After an average summer afternoon at the pool, one mother noticed her son began acting out of character. When his unexpected behavior persisted, she panicked and rushed him to the hospital, where she recieved startling news about what he was experiencing. Now this mother-of-three has a warning to everyone about a little known, yet fatal, risk the pool poses after you’re out of the water.

Emily Toxward took her three small children, who are all under the age of five, to their community pool. If managing three tiny tots in and near the water didn’t pose a big enough danger for the Australian mother, the unknown risk she was about to realize made it all the worse.

Toxward’s youngest, 3-year-old Oliver, was playing on the patio at his mother’s side, while she supervised her older two children swimming in the water. As toddlers have a tendency of doing, in a split second of mom’s distraction, he got too close to the edge and fell in the water. As he was flailing his arms, Emily jumped in fully clothed to save her little one. Back on the patio, she held him tight in her arms and comforted him with loving words, happy he was safe — or so she thought. In a matter of hours, the mother would soon find that the worst was yet to come.

The family left the pool for home, where they went about their evening routine. Emily mentally beat herself up for the next few hours for having failed her son by taking her attention off him for just a split second. She couldn’t rid herself of the guilt when putting him to bed, especially since by that point he started to seem a little feverish. She brought him in bed with her and noticed his temperature kept rising and he became increasingly lethargic.
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She had a mother’s instinct something was seriously wrong with her son, more than a case of the flu coming on, and rushed him to the hospital. Emily thought that she had saved Oliver from drowning, only to learn he was currently drowning, hours after the fact. He had aspirated a little water earlier in the day when he fell into the pool, which was still in his lungs.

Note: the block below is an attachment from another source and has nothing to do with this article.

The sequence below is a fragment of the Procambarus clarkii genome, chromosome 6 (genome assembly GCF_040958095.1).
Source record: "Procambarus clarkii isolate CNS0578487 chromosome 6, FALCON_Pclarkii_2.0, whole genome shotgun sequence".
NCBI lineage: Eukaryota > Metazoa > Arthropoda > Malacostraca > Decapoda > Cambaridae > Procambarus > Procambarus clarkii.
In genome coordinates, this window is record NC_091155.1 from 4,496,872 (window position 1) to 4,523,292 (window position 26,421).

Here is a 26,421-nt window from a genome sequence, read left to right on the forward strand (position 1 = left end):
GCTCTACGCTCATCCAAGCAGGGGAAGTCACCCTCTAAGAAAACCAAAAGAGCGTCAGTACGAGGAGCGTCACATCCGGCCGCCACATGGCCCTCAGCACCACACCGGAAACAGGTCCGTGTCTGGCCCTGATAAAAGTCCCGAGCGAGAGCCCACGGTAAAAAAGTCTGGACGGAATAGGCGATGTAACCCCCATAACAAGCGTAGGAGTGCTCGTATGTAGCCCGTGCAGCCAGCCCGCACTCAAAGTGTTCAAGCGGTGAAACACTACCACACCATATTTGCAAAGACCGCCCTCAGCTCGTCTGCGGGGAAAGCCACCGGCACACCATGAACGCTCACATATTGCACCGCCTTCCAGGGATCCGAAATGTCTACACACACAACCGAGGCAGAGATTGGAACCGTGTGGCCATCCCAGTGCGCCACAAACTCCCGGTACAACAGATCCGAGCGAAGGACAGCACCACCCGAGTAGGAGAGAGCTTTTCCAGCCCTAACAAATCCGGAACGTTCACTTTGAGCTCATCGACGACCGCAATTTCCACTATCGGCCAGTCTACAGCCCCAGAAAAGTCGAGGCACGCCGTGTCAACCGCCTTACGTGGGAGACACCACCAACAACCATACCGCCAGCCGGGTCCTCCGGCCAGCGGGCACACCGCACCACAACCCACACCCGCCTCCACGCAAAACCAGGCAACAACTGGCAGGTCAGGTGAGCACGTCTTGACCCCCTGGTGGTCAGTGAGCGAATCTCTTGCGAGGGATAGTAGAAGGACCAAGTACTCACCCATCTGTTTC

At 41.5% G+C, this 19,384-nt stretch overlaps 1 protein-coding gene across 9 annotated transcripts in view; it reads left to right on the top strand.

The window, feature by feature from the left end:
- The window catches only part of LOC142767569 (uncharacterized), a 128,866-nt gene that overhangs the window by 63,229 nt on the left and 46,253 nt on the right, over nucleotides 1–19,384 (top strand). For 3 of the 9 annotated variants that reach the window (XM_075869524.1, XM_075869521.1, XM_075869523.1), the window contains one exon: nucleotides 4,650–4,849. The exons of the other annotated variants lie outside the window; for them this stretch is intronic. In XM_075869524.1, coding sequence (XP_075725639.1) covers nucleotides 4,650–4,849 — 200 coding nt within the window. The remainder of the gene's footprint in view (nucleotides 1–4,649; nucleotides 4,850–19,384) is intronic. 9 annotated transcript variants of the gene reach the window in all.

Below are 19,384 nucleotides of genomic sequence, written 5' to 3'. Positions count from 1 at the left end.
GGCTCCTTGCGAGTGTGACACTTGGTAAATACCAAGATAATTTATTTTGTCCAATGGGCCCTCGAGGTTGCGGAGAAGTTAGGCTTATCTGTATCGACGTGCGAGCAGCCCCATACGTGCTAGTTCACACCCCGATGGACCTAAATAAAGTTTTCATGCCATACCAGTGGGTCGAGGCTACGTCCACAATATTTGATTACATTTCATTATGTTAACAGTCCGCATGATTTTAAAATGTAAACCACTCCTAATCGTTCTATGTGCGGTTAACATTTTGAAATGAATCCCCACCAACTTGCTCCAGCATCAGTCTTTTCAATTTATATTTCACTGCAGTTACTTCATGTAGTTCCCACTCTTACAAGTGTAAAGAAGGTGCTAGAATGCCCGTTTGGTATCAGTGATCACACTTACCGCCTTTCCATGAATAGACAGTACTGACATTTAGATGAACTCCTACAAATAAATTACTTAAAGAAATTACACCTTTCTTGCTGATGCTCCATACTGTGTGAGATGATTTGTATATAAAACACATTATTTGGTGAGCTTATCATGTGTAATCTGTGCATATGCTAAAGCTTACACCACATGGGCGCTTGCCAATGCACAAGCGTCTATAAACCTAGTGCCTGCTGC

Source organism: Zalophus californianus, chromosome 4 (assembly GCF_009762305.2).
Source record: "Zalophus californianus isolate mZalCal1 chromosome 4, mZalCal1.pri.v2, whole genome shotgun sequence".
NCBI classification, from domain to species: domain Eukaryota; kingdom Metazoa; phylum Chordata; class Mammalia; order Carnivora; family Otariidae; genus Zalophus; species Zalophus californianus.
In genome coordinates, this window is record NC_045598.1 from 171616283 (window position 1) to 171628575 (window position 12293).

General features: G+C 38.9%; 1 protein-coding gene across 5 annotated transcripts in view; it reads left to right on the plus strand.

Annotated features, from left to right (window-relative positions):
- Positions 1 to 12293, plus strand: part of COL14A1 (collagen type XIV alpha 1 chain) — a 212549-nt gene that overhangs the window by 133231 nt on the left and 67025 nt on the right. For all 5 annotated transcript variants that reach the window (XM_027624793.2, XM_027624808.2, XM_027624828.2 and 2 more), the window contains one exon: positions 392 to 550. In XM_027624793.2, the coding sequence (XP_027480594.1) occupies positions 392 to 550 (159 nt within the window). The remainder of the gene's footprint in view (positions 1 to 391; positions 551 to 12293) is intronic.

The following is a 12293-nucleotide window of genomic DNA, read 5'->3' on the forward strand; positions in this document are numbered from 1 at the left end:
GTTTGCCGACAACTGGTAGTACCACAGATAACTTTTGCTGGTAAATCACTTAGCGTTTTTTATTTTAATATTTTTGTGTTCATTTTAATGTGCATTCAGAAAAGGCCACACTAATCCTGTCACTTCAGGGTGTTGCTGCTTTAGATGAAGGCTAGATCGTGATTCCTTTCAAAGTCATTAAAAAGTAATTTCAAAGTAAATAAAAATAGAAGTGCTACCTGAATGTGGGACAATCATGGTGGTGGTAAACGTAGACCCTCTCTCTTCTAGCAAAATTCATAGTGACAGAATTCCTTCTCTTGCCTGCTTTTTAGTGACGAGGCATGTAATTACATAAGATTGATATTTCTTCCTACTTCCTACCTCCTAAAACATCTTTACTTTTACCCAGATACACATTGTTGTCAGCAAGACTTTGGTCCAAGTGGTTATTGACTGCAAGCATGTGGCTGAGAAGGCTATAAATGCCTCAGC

An x-ray proved that what he was experiencing was “dry drowning,” which is fatal if not treated immediately. Although rare, it’s something that can happen easily, as it only takes swallowing six tablespoons of water to “dry down,” as was the case for a South Carolina boy who died from the condition after simply playing in the pool.
The key is knowing and recognizing the symptoms of the condition, since urgent medical attention at the onset is imperative to survival.

• Changes in behavior
• Fatigue
• Lethargy
• Coughing
• Shortness of breath
• Pale skin

These behaviors can set in anywhere from hours to days after being at the pool, sometimes even 48-72 hours after swimming and swallowing even a small amount of water. Luckily for Emily, she trusted her maternal instincts and acted fast, and her child is alive today because of it.
Many of us often think the dangers of deep water are over after leaving the pool, but that is unfortunately not the case with dry drowning. While we can do our best to prevent our kids from playing in such a way that causes them to swallow water in the first place, it’s nearly unavoidable. Knowing symptoms and treating them as a medical emergency is more effective than putting your child in a protective bubble for playtime. Have a fun summer and stay safe!